while remaining wary of cries of Uhuru. The
Anvil's Undertone (1978) captures, sometimes directly, at other times
subliminally, the crisis of the 'Soweto' years of the 1970s. In responding to the rise of Black
Consciousness poets, Livingstone considered their oral, rhetorical voices often
to lack poetic form and, in poems such as 'Under Capricorn', he shaped his own
intimations of 'living in the interregnum' into elusive evocations of his role
as a white person in a time of massive political change. The implicit question was: can poetry be more
than a weapon of struggle? The insights
are both disturbing and rewarding.
'European' values grate against 'African' demands. The search for common decency across racial
barriers on occasions threatens to founder on the scientist's measure of a
continent trapped in ignorance and poverty.
Livingstone's perceptions offered little comfort to either idealising
Africanists or utopian Marxists.
During the state of emergency in the 1980s Livingstone published very
few poems: it was as though silence were his authentic response to the
exigencies of the decade. He continued
to write, however, and A Littoral Zone appeared in 1991. This is a strong, dense sequence of poems
that evinces a 'radical' turning away from the political question to that of
human life evolving from the pre-history of an elemental Africa. Sea,
sand and rock are the deep constants against which the poet observes the
sometimes strident, more often vulnerable participants in the everyday scene:
beachgoers littering the sand after a picnic; the clearing of a polluted bay;
the grandeur and comedy of small people in a large universe. There are fantasies about love and sex --
Livingstone remained a male poet in the manner of raillery -- and there are
attempts to balance the unsteady ego against the buffetings of loss. The scientist, the poet, the modern, the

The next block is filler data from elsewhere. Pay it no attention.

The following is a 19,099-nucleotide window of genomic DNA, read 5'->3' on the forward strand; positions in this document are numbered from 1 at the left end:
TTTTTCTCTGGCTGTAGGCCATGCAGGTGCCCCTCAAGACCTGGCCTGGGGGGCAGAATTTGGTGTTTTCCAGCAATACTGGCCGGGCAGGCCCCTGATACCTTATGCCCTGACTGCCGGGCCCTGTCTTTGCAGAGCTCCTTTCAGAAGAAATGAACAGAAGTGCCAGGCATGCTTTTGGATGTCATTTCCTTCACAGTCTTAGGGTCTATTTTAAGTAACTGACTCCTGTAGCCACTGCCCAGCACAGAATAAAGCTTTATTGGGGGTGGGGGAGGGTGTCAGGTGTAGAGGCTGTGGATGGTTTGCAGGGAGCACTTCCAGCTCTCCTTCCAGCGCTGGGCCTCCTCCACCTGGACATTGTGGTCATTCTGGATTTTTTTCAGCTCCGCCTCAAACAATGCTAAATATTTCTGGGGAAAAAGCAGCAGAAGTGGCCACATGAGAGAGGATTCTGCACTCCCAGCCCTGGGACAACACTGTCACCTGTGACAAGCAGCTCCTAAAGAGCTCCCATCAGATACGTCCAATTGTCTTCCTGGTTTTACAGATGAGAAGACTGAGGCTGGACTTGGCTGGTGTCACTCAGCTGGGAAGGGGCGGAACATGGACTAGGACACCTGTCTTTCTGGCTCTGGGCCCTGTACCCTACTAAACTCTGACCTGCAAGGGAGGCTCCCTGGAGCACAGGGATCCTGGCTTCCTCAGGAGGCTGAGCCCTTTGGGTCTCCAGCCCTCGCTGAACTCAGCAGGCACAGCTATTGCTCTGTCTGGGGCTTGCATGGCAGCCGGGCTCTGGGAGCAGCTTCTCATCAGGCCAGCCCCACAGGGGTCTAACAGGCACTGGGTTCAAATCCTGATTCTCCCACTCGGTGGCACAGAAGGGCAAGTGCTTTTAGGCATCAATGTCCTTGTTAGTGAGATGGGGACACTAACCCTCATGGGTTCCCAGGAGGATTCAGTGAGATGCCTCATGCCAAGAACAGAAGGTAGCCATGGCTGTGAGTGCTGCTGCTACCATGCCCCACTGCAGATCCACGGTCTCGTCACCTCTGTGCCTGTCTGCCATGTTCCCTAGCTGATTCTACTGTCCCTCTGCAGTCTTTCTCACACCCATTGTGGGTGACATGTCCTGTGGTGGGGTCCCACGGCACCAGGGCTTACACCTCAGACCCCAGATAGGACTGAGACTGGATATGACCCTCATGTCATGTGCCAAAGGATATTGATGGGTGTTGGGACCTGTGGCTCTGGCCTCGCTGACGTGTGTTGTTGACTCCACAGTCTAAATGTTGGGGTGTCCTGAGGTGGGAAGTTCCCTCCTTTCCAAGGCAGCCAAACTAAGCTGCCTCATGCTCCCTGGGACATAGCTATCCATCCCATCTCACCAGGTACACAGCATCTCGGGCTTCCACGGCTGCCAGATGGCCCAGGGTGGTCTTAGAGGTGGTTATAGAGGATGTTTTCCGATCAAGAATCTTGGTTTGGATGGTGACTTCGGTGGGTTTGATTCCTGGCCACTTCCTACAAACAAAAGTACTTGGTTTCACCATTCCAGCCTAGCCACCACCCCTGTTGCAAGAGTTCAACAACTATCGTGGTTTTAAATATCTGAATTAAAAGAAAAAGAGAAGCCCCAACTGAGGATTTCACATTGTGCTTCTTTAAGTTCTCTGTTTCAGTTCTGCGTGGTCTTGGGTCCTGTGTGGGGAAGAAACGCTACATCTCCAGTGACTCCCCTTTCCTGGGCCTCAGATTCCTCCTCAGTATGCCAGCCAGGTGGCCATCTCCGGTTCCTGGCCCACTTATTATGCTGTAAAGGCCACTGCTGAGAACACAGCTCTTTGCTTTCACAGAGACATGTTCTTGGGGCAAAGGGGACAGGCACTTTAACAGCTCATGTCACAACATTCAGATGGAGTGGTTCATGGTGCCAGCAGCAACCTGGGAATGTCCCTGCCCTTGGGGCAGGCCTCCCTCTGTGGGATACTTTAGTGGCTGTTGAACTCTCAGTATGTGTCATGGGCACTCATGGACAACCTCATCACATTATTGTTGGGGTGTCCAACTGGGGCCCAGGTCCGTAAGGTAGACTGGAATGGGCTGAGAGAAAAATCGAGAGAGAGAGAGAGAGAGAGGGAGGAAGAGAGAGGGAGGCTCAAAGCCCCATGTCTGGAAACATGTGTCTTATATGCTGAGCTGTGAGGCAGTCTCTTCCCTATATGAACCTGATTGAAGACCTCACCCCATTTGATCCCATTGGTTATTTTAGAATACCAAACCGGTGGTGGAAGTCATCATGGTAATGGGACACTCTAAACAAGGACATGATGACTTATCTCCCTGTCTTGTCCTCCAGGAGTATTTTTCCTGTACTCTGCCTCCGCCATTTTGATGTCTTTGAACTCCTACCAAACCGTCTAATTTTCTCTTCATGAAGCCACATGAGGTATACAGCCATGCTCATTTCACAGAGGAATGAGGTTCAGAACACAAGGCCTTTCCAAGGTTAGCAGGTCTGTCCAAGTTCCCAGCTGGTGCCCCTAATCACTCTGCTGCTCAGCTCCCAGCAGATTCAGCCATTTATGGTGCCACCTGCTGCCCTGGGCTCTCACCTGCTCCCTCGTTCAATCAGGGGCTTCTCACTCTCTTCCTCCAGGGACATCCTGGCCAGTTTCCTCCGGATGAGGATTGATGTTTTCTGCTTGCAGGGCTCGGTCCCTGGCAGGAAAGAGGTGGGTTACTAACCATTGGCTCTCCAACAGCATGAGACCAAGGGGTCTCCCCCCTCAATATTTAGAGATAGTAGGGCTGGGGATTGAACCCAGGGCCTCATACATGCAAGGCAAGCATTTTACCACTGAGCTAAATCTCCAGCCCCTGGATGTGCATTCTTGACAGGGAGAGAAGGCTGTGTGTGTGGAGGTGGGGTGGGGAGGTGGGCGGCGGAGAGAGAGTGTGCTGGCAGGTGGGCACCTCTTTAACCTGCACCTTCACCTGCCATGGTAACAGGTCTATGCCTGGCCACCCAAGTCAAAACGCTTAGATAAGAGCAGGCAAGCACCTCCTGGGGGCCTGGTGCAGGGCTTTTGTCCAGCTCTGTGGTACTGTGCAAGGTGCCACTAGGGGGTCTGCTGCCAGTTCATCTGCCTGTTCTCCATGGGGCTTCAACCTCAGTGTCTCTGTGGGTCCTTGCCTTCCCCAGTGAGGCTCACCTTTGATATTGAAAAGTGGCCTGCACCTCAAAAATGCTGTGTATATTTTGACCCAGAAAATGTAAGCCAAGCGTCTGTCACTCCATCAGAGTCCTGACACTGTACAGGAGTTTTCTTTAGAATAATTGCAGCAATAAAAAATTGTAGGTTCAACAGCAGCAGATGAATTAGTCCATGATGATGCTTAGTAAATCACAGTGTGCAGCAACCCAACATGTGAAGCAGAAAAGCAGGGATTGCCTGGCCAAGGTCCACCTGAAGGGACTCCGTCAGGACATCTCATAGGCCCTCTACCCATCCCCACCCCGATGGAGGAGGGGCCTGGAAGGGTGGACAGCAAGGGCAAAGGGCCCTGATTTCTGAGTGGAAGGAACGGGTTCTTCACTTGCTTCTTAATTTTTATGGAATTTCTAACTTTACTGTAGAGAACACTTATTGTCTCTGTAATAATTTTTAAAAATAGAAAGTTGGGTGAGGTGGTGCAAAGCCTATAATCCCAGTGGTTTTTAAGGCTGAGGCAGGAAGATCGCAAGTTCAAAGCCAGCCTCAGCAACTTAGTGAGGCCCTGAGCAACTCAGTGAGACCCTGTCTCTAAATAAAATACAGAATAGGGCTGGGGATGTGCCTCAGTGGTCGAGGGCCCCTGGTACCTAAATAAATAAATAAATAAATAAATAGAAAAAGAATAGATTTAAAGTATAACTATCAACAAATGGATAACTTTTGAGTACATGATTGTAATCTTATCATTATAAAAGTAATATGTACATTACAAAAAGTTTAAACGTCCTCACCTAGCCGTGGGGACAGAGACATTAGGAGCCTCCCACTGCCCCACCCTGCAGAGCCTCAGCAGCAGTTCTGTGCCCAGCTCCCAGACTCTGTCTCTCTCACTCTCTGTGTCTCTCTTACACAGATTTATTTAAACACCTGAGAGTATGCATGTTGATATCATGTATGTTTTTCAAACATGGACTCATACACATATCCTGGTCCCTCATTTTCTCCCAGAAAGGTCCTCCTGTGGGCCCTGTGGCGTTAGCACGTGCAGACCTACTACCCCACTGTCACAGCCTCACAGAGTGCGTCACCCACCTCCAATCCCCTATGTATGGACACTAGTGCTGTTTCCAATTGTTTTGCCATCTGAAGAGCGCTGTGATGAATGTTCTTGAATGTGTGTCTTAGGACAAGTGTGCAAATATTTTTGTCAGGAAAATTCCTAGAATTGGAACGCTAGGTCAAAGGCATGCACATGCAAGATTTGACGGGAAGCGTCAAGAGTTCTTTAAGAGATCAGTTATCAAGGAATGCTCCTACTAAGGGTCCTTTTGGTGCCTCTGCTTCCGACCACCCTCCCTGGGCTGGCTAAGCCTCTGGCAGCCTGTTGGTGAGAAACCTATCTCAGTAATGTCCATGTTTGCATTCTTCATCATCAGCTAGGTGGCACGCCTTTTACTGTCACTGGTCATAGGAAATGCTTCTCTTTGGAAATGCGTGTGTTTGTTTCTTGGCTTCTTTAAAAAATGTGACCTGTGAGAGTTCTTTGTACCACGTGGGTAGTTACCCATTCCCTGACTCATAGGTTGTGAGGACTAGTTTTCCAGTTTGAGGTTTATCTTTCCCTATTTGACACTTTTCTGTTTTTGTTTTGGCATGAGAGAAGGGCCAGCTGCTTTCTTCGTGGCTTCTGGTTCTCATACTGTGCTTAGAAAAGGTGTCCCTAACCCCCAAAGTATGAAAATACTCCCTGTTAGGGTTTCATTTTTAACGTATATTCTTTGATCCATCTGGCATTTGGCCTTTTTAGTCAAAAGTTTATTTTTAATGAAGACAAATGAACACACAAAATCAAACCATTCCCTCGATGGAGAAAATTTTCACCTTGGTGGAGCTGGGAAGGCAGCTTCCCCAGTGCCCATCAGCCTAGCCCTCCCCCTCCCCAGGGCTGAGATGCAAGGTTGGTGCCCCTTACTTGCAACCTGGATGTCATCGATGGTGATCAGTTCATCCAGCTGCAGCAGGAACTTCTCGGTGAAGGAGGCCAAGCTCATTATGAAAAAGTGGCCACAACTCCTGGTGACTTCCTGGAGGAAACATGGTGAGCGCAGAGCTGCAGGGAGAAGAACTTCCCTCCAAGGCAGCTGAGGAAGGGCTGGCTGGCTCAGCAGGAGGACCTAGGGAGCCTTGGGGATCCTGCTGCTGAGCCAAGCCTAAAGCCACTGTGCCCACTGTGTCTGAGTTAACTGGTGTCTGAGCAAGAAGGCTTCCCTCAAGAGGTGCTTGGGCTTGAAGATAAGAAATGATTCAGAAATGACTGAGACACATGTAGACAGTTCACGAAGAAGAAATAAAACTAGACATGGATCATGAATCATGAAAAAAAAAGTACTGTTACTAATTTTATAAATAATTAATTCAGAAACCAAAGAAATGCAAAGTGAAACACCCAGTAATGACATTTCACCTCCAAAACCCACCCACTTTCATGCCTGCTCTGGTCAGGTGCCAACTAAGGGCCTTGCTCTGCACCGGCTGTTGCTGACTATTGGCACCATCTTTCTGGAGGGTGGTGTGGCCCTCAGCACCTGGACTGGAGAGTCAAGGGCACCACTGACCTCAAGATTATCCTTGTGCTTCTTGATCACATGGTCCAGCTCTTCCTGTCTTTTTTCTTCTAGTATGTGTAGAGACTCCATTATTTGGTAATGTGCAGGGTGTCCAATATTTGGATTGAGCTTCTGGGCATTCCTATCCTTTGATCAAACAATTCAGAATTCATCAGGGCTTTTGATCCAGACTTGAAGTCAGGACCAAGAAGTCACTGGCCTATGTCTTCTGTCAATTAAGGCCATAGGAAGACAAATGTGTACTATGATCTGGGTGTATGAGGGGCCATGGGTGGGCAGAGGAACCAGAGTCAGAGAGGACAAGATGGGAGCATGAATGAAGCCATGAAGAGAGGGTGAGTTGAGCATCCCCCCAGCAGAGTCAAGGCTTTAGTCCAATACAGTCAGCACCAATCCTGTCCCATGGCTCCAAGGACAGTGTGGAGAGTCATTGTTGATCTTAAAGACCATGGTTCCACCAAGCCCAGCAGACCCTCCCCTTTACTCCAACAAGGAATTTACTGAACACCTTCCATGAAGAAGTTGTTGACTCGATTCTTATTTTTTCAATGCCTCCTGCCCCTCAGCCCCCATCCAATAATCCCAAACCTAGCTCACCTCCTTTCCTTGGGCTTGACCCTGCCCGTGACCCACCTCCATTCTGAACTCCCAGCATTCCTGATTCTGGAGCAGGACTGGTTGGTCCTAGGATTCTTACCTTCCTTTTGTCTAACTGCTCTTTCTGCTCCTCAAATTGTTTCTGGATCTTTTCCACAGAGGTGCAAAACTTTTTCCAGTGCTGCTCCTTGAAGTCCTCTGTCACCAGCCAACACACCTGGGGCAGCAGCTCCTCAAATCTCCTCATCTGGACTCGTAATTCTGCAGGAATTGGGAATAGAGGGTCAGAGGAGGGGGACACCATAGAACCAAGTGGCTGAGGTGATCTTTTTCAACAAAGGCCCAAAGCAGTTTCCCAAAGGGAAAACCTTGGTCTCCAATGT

white African, intertwine in metaphysical image and thought. In its exploration of the uneasy divide
between our physical and psychical selves, A Littoral Zone poses
questions after apartheid about ecologies of destruction and creation.
As a poet Livingstone wished to speak somewhat outside of history;
ironically, his career paralleled the trajectory of a massive historical
upheaval in the south of Africa. This Selection permits the reader
today to return to his work from a vantage point less determined by the
sociological imperative, more attuned to the imaginative alternative. The texts prove equal to the challenge of
celebrating their own poetry. In fact,
the abiding concern for symbiosis between the creatures of creation, whether of
the four-footed or two-footed variety, and the fragile planet we all inhabit reminds
us, in retrospect, of a ‘green' Livingstone: someone who one day may be
regarded as this country's first 21st-century poet.
My involvement with this
continent as a white African is to me a profound and passionate and (I hope)
compassionate one. If I could I would
heal the earth on which I stand, the waters I sail on, swim in, work with, look
over, drink from; and of course, myself, my fellow humans and the fauna and
flora. The only scalpels and medicaments
I have are a limited scientific training, a little insight, and a small writing
(Preface, A Rhino
for the Board Room, 1977)
Gashle, Douglas. Keep
University of Natal